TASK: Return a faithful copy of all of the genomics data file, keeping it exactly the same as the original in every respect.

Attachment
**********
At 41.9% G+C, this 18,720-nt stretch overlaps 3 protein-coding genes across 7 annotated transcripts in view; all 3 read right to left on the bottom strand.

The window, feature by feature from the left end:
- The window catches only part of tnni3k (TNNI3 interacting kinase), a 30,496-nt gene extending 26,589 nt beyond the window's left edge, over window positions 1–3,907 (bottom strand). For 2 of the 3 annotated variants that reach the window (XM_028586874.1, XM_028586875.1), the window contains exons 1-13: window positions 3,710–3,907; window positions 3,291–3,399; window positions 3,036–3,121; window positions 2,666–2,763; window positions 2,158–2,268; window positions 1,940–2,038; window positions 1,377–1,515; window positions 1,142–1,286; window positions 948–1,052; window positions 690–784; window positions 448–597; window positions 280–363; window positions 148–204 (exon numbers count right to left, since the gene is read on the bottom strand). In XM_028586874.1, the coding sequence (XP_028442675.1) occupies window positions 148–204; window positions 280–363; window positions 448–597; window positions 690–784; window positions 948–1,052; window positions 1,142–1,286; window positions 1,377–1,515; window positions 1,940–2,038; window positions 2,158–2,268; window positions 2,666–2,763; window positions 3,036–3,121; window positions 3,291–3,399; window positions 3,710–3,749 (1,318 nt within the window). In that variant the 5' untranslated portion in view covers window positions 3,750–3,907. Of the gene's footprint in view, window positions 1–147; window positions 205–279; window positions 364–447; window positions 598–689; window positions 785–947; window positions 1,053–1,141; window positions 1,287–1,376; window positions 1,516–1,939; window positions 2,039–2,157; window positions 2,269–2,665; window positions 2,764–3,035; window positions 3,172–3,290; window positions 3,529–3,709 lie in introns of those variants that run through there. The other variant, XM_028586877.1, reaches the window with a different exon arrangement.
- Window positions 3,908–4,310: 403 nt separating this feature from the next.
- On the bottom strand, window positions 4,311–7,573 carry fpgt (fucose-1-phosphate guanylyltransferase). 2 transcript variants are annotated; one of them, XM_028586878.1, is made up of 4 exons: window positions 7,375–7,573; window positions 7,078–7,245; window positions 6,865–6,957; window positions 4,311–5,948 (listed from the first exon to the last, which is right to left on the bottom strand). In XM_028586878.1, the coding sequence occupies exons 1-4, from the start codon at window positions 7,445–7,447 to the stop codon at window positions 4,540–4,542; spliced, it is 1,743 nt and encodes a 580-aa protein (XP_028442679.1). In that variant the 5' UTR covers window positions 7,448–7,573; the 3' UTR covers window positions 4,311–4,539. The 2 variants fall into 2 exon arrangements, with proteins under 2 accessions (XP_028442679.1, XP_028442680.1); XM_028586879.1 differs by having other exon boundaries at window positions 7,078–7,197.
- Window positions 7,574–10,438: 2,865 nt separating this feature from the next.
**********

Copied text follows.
At 41.9% G+C, this 18,720-nt stretch overlaps 3 protein-coding genes across 7 annotated transcripts in view; all 3 read right to left on the bottom strand.

The window, feature by feature from the left end:
- The window catches only part of tnni3k (TNNI3 interacting kinase), a 30,496-nt gene extending 26,589 nt beyond the window's left edge, over window positions 1–3,907 (bottom strand). For 2 of the 3 annotated variants that reach the window (XM_028586874.1, XM_028586875.1), the window contains exons 1-13: window positions 3,710–3,907; window positions 3,291–3,399; window positions 3,036–3,121; window positions 2,666–2,763; window positions 2,158–2,268; window positions 1,940–2,038; window positions 1,377–1,515; window positions 1,142–1,286; window positions 948–1,052; window positions 690–784; window positions 448–597; window positions 280–363; window positions 148–204 (exon numbers count right to left, since the gene is read on the bottom strand). In XM_028586874.1, the coding sequence (XP_028442675.1) occupies window positions 148–204; window positions 280–363; window positions 448–597; window positions 690–784; window positions 948–1,052; window positions 1,142–1,286; window positions 1,377–1,515; window positions 1,940–2,038; window positions 2,158–2,268; window positions 2,666–2,763; window positions 3,036–3,121; window positions 3,291–3,399; window positions 3,710–3,749 (1,318 nt within the window). In that variant the 5' untranslated portion in view covers window positions 3,750–3,907. Of the gene's footprint in view, window positions 1–147; window positions 205–279; window positions 364–447; window positions 598–689; window positions 785–947; window positions 1,053–1,141; window positions 1,287–1,376; window positions 1,516–1,939; window positions 2,039–2,157; window positions 2,269–2,665; window positions 2,764–3,035; window positions 3,172–3,290; window positions 3,529–3,709 lie in introns of those variants that run through there. The other variant, XM_028586877.1, reaches the window with a different exon arrangement.
- Window positions 3,908–4,310: 403 nt separating this feature from the next.
- On the bottom strand, window positions 4,311–7,573 carry fpgt (fucose-1-phosphate guanylyltransferase). 2 transcript variants are annotated; one of them, XM_028586878.1, is made up of 4 exons: window positions 7,375–7,573; window positions 7,078–7,245; window positions 6,865–6,957; window positions 4,311–5,948 (listed from the first exon to the last, which is right to left on the bottom strand). In XM_028586878.1, the coding sequence occupies exons 1-4, from the start codon at window positions 7,445–7,447 to the stop codon at window positions 4,540–4,542; spliced, it is 1,743 nt and encodes a 580-aa protein (XP_028442679.1). In that variant the 5' UTR covers window positions 7,448–7,573; the 3' UTR covers window positions 4,311–4,539. The 2 variants fall into 2 exon arrangements, with proteins under 2 accessions (XP_028442679.1, XP_028442680.1); XM_028586879.1 differs by having other exon boundaries at window positions 7,078–7,197.
- Window positions 7,574–10,438: 2,865 nt separating this feature from the next.